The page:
Issue 1, 2013

Contents


Articles



The languages of the peoples of Russia and other post-Soviet nations: Issues in research and language development

Alekseyev M.


Language and society

The law on the languages of the peoples of the Russian Federation and the languages of minority peoples: Ando-Tsez languages

Alekseyev M.

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This paper focuses on the problem of introducing writing systems for the Ando-Tsez group of languages in Dagestan. These languages do not have their own orthographies, which leads to substantial difficulties in language study (especially at the elementary level) because reading and writing are taught in a language other than the students' mother tongue. Nevertheless, all the conditions for including these languages in formal education have been met, such as the use of the modern Avar alphabet for producing scholarly transcriptions of these languages in a way adapted to the phonologies of the Ando-Tsez languages.

Keywords: Avar, Andi-Tsez languages, writing systems, primers

Rodnoy Yazyk, №1(1) 2013


Instruction in official and native languages at the Sholokhov University in Ufa

Psyanchin Y.

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This article examines the role played in language instruction at a specific Russian institute of higher education by the 1999 Law on Languages of Bashkortostan and Federal Law #309-F3 from 2007. It investigates the place that classroom instruction on the mother tongue has in the curriculum of a professional trade school, where classes are offered on Bashkir, Russian and Ukrainian. Instruction on Bashkir as a mother tongue receives special attention in the article. The author underlines the importance of work done by scholars and instructors in developing programs for the curriculum.

Keywords: mother tongue education, language legislation, Bashkir, Russian, Ukrainian, bilingualism, trilingualism

Rodnoy Yazyk, №1(1) 2013


Grammatical analysis

Class markers as categorial heads in Tabasaran

Yaroshevich S.

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This article examines the categorial status of class markers in Tabasaran noun phrases. An analysis of constructions in which class markers attach to participial verbal forms demonstrates that the class markers are attached not to separate lexemes but to entire phrasal constituents. These constituents appear to contain phonetically unpronounced units that function as a predicate in this construction. However, it is not fully logical to consider these to be substantivized constructions. The article suggests that this phenomenon is best analyzed using the framework of Distributive Morphology. According to this approach, the categorial heads n and v, which determine nominal and verbal qualities of constituents, can appear at different levels of sentence structure, depending on the specific language.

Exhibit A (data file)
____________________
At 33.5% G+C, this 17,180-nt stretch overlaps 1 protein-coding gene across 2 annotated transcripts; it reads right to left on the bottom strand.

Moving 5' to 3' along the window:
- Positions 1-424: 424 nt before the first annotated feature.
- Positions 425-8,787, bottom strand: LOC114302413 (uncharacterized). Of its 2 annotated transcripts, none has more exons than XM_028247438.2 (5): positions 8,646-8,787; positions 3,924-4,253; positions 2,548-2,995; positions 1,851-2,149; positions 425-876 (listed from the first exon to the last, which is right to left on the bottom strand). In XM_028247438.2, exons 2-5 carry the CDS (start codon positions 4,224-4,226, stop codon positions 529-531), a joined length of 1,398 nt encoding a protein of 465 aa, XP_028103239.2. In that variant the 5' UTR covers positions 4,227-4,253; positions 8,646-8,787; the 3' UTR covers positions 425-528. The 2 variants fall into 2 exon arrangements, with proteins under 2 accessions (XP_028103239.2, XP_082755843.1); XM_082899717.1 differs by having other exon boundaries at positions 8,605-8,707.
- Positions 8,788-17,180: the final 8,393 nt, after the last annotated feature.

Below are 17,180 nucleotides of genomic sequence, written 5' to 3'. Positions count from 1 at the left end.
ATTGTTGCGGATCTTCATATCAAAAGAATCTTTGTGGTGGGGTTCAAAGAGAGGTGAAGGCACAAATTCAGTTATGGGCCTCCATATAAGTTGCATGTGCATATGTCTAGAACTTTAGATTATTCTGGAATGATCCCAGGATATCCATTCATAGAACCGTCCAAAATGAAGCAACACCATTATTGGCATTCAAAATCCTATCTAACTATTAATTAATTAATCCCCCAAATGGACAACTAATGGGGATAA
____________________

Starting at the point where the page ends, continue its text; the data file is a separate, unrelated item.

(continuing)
Keywords: class markers, Tabasaran language, topicalization, reflexive pronouns

Rodnoy Yazyk, №1(1) 2013


Linguistic aspects of Bible translation

Metaphors in contemporary Bible translation

Desnitsky A. S.

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Translating metaphors has been recognized as one of the most basic translational problems. Cognitive approaches in linguistics opened new perspectives on metaphors, also in translation studies. This paper deals with some examples from the experience of the Institute for Bible Translation in relation to metaphors. Special attention is paid to the border area between metaphors and idiomatic expressions and also to the links between metaphors and world view, including theological beliefs of an author. All that does not allow for an automatic translation of metaphors; a translator must consider both the meaning of the original and the linguistic means of the receptor language.

Keywords: metaphor, translation, Bible, phraseology, cognitive linguistics, word view, grammar, theology

Rodnoy Yazyk, №1(1) 2013


Key terms dealing with the afterlife in Bible translations into languages spoken in Buddhist cultures

Somov A.